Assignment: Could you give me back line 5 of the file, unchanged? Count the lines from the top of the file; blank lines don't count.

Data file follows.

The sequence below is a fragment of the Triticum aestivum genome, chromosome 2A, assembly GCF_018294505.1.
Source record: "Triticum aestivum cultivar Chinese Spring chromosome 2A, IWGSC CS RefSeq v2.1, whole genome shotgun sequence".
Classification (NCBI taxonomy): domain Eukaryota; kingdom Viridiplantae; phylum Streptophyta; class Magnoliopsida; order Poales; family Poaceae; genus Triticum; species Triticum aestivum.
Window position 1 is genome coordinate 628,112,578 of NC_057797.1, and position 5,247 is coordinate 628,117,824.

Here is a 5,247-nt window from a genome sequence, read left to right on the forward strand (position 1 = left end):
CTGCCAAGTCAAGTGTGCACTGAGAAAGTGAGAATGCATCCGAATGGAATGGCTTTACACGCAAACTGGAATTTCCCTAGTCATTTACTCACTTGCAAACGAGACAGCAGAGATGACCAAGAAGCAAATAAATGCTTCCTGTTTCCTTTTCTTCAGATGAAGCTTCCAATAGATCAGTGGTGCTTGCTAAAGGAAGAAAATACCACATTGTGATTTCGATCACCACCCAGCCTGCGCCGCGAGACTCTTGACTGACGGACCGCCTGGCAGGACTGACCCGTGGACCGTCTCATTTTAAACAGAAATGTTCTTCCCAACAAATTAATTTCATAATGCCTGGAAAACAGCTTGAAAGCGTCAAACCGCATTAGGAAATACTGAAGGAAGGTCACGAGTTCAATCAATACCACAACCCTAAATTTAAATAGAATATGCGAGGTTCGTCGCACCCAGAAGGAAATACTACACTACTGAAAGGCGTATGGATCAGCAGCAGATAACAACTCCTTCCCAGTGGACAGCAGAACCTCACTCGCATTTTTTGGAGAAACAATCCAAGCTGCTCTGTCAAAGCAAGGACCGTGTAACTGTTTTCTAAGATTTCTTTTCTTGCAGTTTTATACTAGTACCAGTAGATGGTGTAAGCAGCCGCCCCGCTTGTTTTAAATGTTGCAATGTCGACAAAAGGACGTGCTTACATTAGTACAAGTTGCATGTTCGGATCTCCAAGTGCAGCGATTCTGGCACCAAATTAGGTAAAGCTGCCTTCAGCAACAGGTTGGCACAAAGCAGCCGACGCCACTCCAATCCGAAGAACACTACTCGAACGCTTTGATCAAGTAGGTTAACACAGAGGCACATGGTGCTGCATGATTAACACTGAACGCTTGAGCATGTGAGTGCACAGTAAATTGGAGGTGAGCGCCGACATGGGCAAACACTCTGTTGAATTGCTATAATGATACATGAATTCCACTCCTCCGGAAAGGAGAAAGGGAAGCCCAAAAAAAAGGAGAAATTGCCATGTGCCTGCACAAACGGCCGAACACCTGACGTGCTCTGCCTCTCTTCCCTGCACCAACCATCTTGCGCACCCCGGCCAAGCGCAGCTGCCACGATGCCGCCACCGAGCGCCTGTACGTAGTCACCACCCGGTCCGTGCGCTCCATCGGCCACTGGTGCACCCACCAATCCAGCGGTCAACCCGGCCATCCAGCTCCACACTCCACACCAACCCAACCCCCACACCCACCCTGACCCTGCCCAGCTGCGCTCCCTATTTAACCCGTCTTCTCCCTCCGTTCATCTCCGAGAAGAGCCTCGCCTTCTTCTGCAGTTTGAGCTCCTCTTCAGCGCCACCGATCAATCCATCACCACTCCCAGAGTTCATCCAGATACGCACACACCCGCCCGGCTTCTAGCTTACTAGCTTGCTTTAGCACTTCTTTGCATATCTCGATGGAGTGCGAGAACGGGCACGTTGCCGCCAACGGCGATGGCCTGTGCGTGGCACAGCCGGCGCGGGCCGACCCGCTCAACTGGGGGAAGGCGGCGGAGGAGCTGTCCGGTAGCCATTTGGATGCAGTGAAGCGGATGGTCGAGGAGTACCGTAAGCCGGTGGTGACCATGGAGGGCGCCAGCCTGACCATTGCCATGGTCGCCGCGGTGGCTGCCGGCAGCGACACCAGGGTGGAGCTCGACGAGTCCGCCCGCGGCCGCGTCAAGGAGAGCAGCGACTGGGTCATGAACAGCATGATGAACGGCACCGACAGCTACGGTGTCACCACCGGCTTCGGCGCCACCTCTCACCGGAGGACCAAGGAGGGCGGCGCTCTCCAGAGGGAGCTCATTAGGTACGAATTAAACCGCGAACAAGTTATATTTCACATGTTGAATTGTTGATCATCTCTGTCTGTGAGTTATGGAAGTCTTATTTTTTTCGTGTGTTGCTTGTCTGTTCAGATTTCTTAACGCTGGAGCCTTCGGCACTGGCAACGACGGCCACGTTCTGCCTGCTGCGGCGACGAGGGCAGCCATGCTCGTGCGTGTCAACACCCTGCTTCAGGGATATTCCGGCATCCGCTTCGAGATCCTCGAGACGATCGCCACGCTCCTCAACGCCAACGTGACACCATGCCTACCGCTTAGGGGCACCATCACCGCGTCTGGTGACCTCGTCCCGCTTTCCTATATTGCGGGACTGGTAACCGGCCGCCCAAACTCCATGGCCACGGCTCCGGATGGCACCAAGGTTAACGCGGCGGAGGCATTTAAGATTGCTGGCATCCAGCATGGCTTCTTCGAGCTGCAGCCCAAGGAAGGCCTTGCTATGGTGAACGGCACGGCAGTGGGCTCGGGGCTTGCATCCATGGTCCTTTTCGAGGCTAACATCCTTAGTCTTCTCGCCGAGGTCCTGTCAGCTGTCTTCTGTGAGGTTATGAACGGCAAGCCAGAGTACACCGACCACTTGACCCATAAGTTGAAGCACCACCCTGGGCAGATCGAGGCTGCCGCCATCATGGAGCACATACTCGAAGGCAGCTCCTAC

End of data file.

Here is a 5,247-nt window from a genome sequence, read left to right on the forward strand (position 1 = left end):